Water heater question: T&P valve.
#9
  Re: (...)
Situation:
-Rheem 50 electric, 9 yr
-less than 90 days old
-t&p valve engaged.
-turned power off.
-installed new valve next day.
-within a minute of turning water back on, NEW valve engages
-power is still off, so no heat.
- no other leaks in the house.

Discuss.
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#10
  Re: Water heater question: T&P valve. by mission16 (Situation: [br]-Rhee...)
Its a temperature and pressure relief. 125 psi or 220 degrees. You are exceeding one or the other. Do you have a small thermal expansion tank on your system? It may have failed. A check valve and no expansion tank? A pressure reg on the incoming water line? A sticking pressure switch on a pump?
Blackhat
Common decency is as rare as common sense. I figure there was only a finite amount of both made and its getting shared out among too many folks.


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#11
  Re: Water heater question: T&P valve. by mission16 (Situation: [br]-Rhee...)
mission16 said:

.......-t&p valve engaged. ........within a minute of turning water back on, NEW valve engages........




When you say "engage", do you mean "opens and releases water" ?

If so, I'd ask the same questions as Blackhat (he's a pretty clever dude on plumbing and heating stuff)

My guess is that it's pressure causing the valve to open. Get a test pressure gauge like this.

Costs about 10 bucks and has a hose fitting so you can screw it onto the drain outlet of your heater, or anywhere you have a hose bibb. Find out what your normal system pressure by attaching the gauge with the heater off. Water pressure can vary during the day depending on neighborhood system demands, or pump cycles on a private system. The gauge has a "telltale" needle which stays at the highest reading, so you can leave it for a day and see what the highest pressure was. If your system supply pressure isn't causing the T & P valve to open, then test the pressure of your hot water. This can be different if there is a check valve on your supply, or you have a private system. Anyway, when the heater heats the water it expands and if it has no place to go, the pressure will rise. If the gauge shows that the pressure is rising wen the heater is heating, then you have a closed system with no/not enough expansion space. You may need to install an expansion tank on your hot water system. If you already have an expansion tank on your hot water system, check to see if it has failed. The rubber diaphragm inside can fail, or the air precharge can leak out.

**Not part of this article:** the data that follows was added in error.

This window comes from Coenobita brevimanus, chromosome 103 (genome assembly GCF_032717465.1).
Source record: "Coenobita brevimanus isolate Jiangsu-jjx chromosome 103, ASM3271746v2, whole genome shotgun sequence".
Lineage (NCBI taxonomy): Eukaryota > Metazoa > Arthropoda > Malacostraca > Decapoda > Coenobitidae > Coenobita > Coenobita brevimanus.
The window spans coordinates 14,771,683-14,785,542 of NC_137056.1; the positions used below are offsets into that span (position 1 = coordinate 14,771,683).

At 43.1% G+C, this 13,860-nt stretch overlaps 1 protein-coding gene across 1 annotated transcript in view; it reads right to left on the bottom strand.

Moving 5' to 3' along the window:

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#12
  Re: Re: Water heater question: T&P valve. by A Squared ([blockquote]mission1...)
engages=water.

put a pressure gauge on an outside spigot and it pinned the needle, 200psi+
Clearly a regulator, right?

So how much pressure IS in the water main out on the street?
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#13
  Re: Re: Water heater question: T&P valve. by mission16 (engages=water. [br][...)
That's nuts. It'll tear faucets apart. Get the regulater fixed now.
Blackhat
Common decency is as rare as common sense. I figure there was only a finite amount of both made and its getting shared out among too many folks.


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#14
  Re: Re: Water heater question: T&P valve. by mission16 (engages=water. [br][...)
mission16 said:


engages=water.

put a pressure gauge on an outside spigot and it pinned the needle, 200psi+
Clearly a regulator, right?

So how much pressure IS in the water main out on the street?




I think you've found your problem. Dos your shower peel your skin off when you get in? Yeah, seems like it's a failed regulation.
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#15
  Re: Re: Water heater question: T&P valve. by mission16 (engages=water. [br][...)
Assuming city water, isn't even 100 psi in the high range? Ours comes in around 80 and we dial it back to 50.
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#16
  Re: Re: Water heater question: T&P valve. by joe1086 (Assuming city water,...)
Mine was coming into the house at around 80psi. I had a main valve fail a month ago and when they were here to fix it they noticed the pressure and installed a reducer to get it down to 50psi.
WoodNET... the new safespace
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